One of the longest diary runs we have were written by Thomas John Crockett, a Unionville resident and United States diplomat; the diaries date from 1954 to 2009. Following a brief career at the Hartford Times and in the Army, Crockett joined the Department of State where he served for 40 years. Stationed throughout eastern Europe from 1947 until the early 1960′s, he also served in the Philippines during the Vietnam War and in Tunisia and Israel during the 1970′s. The focus in his career was the diplomatic value of American culture and the liberating value of truthful reporting, and he served in the early years of the Voice of America, the U.S. Information Agency, the U. S. Information Service, and related agencies. From his experiences, he developed and nurtured a profound love of art, of music and of languages.
While I was in the stacks last week, I chose one of these diaries at random—1965 to be exact—to see what Crockett might have been up to on New Year’s Eve, since he was such a fascination person. It turns out, not much.
What I did find interesting, however, were several pages at the back of the volume, after the diary entries. Crockett listed the most interesting people he had met in the past year–two pages worth. Names that might be familiar to us today include author John Updike, Connecticut Governor John Dempsey, Peace Corps founder Sargent Shriver, and Vice President Hubert Humphrey. Many of the other individuals were government employees, reporters, military men, or diplomats. What a terrific idea for the New Year, or the year in review—make a list of interesting people you have met. Who says they have to be nationally famous? What is your definition of “interesting”?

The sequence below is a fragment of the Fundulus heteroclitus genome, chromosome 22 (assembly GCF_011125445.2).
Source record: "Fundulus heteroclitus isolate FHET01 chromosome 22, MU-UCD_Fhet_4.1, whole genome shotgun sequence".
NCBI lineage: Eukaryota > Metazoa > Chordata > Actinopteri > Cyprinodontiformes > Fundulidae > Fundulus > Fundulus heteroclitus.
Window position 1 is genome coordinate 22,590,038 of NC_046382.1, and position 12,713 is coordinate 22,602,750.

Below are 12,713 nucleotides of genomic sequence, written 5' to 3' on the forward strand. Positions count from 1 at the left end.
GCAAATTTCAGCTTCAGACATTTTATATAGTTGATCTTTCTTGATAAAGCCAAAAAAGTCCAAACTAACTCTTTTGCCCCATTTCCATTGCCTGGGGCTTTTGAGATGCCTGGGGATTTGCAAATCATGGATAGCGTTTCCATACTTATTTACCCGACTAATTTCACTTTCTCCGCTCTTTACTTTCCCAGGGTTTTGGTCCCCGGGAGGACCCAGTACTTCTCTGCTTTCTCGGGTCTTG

Crockett also recorded the new movies he saw in 1965. The list includes Zorba, the Greek, The Guns of August, Night of the Iguana, The Magnificent Seven, Lord Jim, and Who Killed Liberty Valance. He also saw a lot of foreign films, the titles of which mean nothing to me. Can you imagine what a list might look like today? We would have hundreds of titles, given that we watch movies on the big screen, via NetFlix, YouTube, streaming video, HBO and Showtime, the Red Box and who knows how many other methods and venues.
Finally, Crockett noted great artists he heard in 1965 including musicians, conductors and opera singers, and new books he read. The books were Markings by Dag Hammarskjold, Fanny Hill by John Cleland, Quiet Days in Clichy by Henry Miller, Taken Care Of: The Autobiography of Edith Sitwell, Hapworth 16, 1924 by J.D. Salinger, and The Night of the Generals by Hans Hellmut Kirst. Quite the well-read man, I would say. Now, what if he had had access to Good Reads, or to Amazon.com?
It pays to reflect at the start of a New Year just how dramatically our lives have changed in just the past five to ten years, never mind over the span of nearly 50 years. Who says history is boring and far in the past? Happy New Year!